I used a Telechron clock motor with the seconds hand attached to the motor to produce a 1RPM rotation. The rotation drives a cylinder with screws in it to produce the correct timing indicated in the schematic diagram above. One issue with this approach is that the cylinder rotates slowly (1RPM) so the duration at which each solenoid is activated is about 5 to 7 seconds each. The turn-on and turn-off transition is particularly important because if the switches labeled 1, 2, or 3 do not make or break contact quickly then the stepper relays could step multiple times. The cause is because when the switch begins to make some contact to advance the solenoid, and then the solenoid makes inductive kickback that creates an arc in the switch contact. The contact may be weak to begin with so the arc causes oscillation that causes the stepper relay to advance far more steps than one. I tested this by holding down the switch contact gently until the stepper relay started oscillating all by itself. It's quite an interesting phenomenon to see. By adjusting the location of the contact switches, their initial spacing when open and close, I was able to avoid the oscillation issue and use the 1RPM motor.

Note that I did not include switches for time setting in the circuit because I use a rather inconvenient method of setting the time. When the sequencing unit is not pulsing the contacts, I manually advance the 1 minutes to 9, the 10 minutes to 5, then set the hours to the desired time, then back up and set the 10 minutes, then finally the 1 minutes. Basically I'm setting the time in the same fashion as the sequencing unit, but this time with multiple steps if necessary as my intention for setting the time. For convenience, one may add switches between the +15V supply and each of the three solenoid coils to manually step the hours, the 10 minutes, and/or the 1 minutes.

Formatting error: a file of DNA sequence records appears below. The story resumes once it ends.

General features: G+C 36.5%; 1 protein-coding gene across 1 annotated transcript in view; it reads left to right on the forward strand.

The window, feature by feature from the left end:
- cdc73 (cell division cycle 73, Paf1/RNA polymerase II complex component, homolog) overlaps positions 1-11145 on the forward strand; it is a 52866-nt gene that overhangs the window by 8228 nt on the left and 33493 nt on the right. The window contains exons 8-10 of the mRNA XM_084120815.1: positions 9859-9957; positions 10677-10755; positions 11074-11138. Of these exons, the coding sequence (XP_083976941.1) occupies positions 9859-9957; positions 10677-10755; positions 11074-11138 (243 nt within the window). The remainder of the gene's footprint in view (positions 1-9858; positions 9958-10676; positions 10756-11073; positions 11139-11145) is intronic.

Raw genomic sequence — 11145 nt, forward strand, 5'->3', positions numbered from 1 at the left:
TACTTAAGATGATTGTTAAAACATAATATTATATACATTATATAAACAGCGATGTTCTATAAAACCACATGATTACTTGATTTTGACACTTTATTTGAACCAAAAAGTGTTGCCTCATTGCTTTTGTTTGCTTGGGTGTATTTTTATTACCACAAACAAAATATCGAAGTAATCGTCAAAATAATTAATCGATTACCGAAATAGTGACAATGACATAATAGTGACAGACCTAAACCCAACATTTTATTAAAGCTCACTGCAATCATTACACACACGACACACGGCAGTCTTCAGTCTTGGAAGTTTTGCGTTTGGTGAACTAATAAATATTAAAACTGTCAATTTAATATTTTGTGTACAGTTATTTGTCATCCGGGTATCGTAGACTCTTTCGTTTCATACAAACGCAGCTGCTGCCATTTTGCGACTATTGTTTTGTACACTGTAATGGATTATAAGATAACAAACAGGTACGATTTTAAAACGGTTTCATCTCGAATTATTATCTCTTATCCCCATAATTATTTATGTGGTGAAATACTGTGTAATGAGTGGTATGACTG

To add a nice touch to the whole thing, I added a IN13 neon tube as an analog indicator of the seconds. The seconds wheel slowly changes the resistance of a linear potentiometer to change the length of the neon bar in the IN13. In the video, you may observe a logarithmic behavior on the bar and I believe that is because i happened to pull a logarithmic potentiometer off one of the junk boards. A linear potentiometer would make more sense, though.

The behavior of this clock is unique because of the sequencing unit. When the time is 12:59 for instance, the 50 minute and 9 minute SENSE switches are closed so power is routed to switch 1. The cylinder closes switch 1 first so the hours rolls over to 1, but in the meantime the display now reads 1:59. Another 5 to 8 seconds later, switch 1 breaks contact and switch 2 closes to advance the 10 minute stepper to 0. Now the time reads 1:09. Finally, another 5 to 8 seconds later, switch 2 breaks contact and switch 3 closes to advance the 1 minute stepper to 0. The clock finishes rolling over the time from 12:59 to 1:00 in roughly 20 seconds. I would have preferred the roll-over to occur faster, but I found this slow reset to be neat so I left it alone. The 10 hour display runs off a double-pole contact switch that is activated by a correctly shaped elliptical wheel that maintains the contact for three of the 12 hours. The sense switches are placed under the stepper relay PCB.

A closeup of the 12-hour stepper relay.

The sequencing unit. The Telechron motor is at the top and drives the cylinder that sequentially pulses the three switches. The linear potentiometer for the seconds is the black line just below the motor in the picture. A spring pulls it to the low resistance position, and the wheel presses against a metal arm to change the resistance as the motor runs.